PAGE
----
About 0.3 miles in, however, the ATV tracks converged with what appeared to be the actual intended route of the service road. I set a waypoint there to help with my return trip.


Nice two track here.


Looking back a few minutes later.


A bend in the road as it descended into a wash below what I marked as Nice Spot on the map.


Same spot looking back.


I planned to stay with the service road until it crossed a wash that drains into Ash Creek. There I turned right and followed that wash about 50 yards and then turned left into Ash Creek proper. This was not too far from where Badknees entered Ash Creek when he trekked to Ash Spring in April 2010.

From this point on, the plan was to walk the creek bed all the way to Ash Spring.


By about 11:15, it was time for short break.


Moving along, I stopped in the shade with the pack off at 11:30.


Then I was moving again about 20-minutes later.


Started seeing lots of large angular grey rocks with thin white striations.


My first sighting of the Oak Spring powerline where it crosses Ash Creek.


The powerline service road does not cross Ash Creek from either direction. Two different roads approach it from opposite directions. Work on the west side is accessed via the Oak Creek Service Road.


Most of the larger rocks were like the angular grey ones previously mentioned, but here is an interesting pink one. Only saw a couple of these unusual ones. I am wondering now if these might be a metamorphic form of breccia. If anyone knows please enlighten me.


For the last 1/4 mile or so, the banks of the creek had been steadily rising into the walls of a canyon. Rounding a bend in the creek bed I became suddenly aware of the birds singing. This was my first notice of birds. Birds, I thought to myself, are a good sign of water. Very fitting when approaching an alleged spring location.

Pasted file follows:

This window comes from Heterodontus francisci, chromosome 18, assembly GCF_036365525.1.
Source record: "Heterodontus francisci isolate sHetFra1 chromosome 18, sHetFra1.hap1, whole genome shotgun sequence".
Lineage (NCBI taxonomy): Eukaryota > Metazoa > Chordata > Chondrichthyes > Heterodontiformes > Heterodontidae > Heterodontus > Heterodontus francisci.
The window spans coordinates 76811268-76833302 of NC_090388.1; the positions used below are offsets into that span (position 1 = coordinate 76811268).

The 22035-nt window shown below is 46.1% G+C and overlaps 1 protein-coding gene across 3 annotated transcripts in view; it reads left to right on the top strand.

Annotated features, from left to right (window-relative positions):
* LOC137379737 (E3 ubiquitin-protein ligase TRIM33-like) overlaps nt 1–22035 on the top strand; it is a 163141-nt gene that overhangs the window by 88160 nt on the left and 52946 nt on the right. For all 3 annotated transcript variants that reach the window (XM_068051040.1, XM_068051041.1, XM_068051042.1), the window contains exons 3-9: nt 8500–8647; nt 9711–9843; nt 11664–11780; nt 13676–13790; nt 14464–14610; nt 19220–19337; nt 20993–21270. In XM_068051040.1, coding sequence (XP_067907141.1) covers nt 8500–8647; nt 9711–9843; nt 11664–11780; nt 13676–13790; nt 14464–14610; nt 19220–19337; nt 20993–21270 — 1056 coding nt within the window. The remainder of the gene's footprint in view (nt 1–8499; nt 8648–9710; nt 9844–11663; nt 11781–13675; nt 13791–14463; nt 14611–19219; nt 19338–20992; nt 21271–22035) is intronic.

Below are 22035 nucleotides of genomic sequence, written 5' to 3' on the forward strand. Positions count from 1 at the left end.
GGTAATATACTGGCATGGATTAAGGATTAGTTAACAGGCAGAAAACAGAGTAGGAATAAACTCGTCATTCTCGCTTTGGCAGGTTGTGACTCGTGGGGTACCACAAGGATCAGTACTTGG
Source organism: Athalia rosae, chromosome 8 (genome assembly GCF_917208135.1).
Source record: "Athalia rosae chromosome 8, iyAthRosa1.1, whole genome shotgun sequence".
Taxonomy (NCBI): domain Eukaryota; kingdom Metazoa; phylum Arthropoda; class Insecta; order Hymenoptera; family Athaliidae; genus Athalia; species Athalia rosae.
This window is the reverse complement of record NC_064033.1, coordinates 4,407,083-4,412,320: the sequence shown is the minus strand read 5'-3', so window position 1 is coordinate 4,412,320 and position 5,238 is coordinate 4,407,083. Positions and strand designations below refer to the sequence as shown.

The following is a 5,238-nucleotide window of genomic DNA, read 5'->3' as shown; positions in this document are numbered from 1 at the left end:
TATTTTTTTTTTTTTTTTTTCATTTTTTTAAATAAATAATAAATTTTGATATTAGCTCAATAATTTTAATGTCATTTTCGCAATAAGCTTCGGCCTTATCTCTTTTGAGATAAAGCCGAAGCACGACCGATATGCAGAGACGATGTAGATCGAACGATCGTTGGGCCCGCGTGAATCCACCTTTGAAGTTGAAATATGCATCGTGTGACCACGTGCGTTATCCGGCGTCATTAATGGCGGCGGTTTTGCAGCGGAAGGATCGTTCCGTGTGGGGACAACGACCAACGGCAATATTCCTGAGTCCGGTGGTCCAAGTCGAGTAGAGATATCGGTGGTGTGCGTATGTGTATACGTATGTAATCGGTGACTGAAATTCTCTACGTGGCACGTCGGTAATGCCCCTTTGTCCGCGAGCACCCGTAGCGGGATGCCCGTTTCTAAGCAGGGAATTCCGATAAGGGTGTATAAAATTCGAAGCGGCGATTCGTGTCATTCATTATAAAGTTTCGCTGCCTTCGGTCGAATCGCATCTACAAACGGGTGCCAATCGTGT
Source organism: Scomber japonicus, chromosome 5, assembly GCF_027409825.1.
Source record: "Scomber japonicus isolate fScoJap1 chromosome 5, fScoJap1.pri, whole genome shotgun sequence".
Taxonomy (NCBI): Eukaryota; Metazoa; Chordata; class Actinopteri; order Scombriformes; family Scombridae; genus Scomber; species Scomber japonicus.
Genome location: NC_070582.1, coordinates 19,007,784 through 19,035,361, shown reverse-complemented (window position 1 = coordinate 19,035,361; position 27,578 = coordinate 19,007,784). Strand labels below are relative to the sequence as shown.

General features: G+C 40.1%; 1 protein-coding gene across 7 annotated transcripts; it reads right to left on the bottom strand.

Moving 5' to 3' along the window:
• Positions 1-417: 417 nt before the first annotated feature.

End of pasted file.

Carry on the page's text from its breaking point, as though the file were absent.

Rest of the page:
At 12:30 pm, I stopped in the shade in a winding, bouldery section.


Looking back downstream.


A large boulder nearby to the right.


Glancing down at a sand patch, I spotted where something left some pretty large tracks. What could it be? Bear or lion? I'm guessing bear.


Began entering an area with water loving plants. Another good sign.


Steeper more bouldery walking now.


Splash basin with cracked dried mud. That is a sign as well.


Behold another amazing pink rock sandwiched between grey ones with white pin stripes.


This or some other rock nerd oughta find out where these pink ones are being washed down from.


Continuing on upstream.


Up ahead a steep heavily fractured hillside appeared up on the right.


Proceeding onward, about 12:50 pm, I first spotted bees! They seemed drawn to the moist sediments on the downstream side of the boulders in the creek bed. I wonder now if I had dug down, whether or not it would have sprung a little trickle of water in the hole.


Looking up and ahead from the bee spot. There were other moist locations noted.


Amongst the tumbled down and fractured rocks.


Looking back from the same spot.